Spring is well on its way, and now is the time to start planning your spring garden. There are so many factors that contribute to a healthy garden. The local climate, soil, local flora, and fauna, along with the plants and nutrients you provide, make up the ecosystem of your garden.
Curl up on a cold winter day and research what types of plants will be in season during the spring. Don’t forget to take into account the kind of climate you live in while doing your research. Common spring vegetables include lettuce, kale, broccoli, spinach, asparagus, and cucumbers, to name a few. Once you have decided what you want to fill your garden with, draw it out on paper. Mapping the plan for your garden can help in creating the final product.
Before you start planting anything, it is essential to check the pH level of your soil. Most plants perform best in slightly acidic soil from about 6 to 6.5. A great way to ensure that your soil maintains its health throughout the season is by investing in mulch to spread on top of your garden. As the mulch decomposes, it adds nutrients to the soil underneath it. Mulch can also serve as a protective barrier against weeds. Another great option is creating compost material to add nutrients and reduce food waste.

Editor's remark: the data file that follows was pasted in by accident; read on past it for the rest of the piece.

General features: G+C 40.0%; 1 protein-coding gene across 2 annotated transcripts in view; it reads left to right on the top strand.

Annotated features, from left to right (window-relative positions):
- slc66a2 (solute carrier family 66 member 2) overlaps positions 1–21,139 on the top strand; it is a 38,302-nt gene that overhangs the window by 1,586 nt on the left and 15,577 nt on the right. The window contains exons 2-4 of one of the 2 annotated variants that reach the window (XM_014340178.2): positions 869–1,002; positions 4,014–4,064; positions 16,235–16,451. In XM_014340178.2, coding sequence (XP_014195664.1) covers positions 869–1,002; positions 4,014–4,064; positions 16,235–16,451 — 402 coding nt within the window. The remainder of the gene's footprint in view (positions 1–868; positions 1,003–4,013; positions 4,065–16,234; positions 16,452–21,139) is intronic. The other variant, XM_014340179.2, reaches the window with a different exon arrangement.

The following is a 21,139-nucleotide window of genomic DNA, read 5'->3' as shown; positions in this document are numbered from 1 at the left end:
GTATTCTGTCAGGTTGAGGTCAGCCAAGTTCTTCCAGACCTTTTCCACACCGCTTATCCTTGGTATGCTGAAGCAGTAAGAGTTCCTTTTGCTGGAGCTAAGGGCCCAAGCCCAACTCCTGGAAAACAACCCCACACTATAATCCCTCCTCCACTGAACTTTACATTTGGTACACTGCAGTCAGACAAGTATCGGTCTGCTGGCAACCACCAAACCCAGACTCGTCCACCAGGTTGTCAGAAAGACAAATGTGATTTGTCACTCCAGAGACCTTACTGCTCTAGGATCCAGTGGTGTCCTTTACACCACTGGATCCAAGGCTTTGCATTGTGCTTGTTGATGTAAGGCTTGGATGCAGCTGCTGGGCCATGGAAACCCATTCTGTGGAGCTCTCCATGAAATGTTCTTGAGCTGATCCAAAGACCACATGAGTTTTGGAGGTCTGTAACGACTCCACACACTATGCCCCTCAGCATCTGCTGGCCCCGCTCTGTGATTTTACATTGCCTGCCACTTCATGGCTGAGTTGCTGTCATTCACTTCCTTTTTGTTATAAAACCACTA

The animals and insects will likely be drawn to your new plant life. Ensure the different types of pollinators in your area and what kinds of plants would attract them to your garden. People often forget that even though your garden is usually in the backyard, the environment around you will still interact with it. Additionally, research what attracts the natural predators of common pests in your area. Birdbaths and feeders can serve more than just aesthetic purposes; birds can be an excellent natural insect repellent.
Conquering the Weeds
Once you have your garden growing, check for weeds as early as possible. Weeds can take essential nutrients and space away from your plants. Non-selective systemic weed killer acts as a great spot treatment for garden weeds. They will kill anything they come in contact with, making a great choice if you’re not sure what weeds are growing. The best way to control the weeds in your garden is to start fighting them before they get unbearable.
A lot goes into a happy garden, but taking it one step at a time can make it a manageable task. Remember to be creative and have fun. Every garden is a learning experience, and you will grow from every single one!